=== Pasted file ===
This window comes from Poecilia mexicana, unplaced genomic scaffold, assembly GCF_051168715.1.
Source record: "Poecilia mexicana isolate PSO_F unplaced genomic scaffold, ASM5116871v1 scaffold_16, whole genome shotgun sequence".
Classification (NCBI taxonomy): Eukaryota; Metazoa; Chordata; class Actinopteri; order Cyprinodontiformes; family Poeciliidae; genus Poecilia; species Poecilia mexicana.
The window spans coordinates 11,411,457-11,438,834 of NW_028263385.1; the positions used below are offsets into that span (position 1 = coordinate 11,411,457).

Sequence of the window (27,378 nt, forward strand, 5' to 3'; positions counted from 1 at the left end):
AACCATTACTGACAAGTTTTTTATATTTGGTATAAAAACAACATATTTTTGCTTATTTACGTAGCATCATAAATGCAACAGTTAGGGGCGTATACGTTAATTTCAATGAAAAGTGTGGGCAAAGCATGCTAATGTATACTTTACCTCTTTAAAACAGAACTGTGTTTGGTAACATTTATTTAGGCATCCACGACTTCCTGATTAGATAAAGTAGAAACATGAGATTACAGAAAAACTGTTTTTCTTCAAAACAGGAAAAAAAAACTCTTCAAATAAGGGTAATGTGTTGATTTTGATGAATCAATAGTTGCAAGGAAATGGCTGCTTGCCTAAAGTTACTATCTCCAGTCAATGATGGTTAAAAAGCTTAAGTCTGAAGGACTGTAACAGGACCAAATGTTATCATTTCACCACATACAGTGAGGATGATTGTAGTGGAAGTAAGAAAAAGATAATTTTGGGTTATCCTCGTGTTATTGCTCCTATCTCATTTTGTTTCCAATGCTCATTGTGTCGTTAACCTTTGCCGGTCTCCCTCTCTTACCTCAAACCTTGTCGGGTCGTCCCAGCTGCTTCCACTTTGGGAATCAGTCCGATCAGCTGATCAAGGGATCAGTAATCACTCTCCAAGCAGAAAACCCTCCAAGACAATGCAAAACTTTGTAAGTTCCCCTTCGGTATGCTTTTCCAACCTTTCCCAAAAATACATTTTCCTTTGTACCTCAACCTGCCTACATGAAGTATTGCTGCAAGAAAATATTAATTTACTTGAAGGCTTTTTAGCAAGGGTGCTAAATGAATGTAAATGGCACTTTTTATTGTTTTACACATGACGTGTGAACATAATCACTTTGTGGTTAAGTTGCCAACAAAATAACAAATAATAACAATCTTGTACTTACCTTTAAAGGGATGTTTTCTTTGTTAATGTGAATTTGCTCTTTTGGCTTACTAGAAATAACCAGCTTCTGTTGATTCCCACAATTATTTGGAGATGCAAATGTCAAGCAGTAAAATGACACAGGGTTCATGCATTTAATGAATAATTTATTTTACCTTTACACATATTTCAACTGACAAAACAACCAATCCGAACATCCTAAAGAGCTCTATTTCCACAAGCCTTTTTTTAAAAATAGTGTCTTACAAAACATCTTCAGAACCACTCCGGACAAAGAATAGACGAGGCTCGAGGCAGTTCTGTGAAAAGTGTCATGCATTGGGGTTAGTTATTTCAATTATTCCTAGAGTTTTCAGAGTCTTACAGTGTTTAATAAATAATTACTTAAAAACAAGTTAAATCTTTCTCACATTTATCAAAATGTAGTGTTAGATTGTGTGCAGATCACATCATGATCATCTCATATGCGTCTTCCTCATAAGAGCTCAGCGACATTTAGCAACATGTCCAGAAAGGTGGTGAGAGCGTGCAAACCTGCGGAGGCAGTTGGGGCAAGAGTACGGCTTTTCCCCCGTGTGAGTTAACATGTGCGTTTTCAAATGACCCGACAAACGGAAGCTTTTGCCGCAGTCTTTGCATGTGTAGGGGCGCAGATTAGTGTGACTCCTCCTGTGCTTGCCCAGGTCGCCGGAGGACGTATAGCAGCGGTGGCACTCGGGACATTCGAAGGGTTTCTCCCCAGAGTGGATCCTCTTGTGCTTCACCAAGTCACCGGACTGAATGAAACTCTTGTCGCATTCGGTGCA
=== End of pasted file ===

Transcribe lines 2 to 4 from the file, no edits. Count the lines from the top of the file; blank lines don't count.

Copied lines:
Source record: "Poecilia mexicana isolate PSO_F unplaced genomic scaffold, ASM5116871v1 scaffold_16, whole genome shotgun sequence".
Classification (NCBI taxonomy): Eukaryota; Metazoa; Chordata; class Actinopteri; order Cyprinodontiformes; family Poeciliidae; genus Poecilia; species Poecilia mexicana.
The window spans coordinates 11,411,457-11,438,834 of NW_028263385.1; the positions used below are offsets into that span (position 1 = coordinate 11,411,457).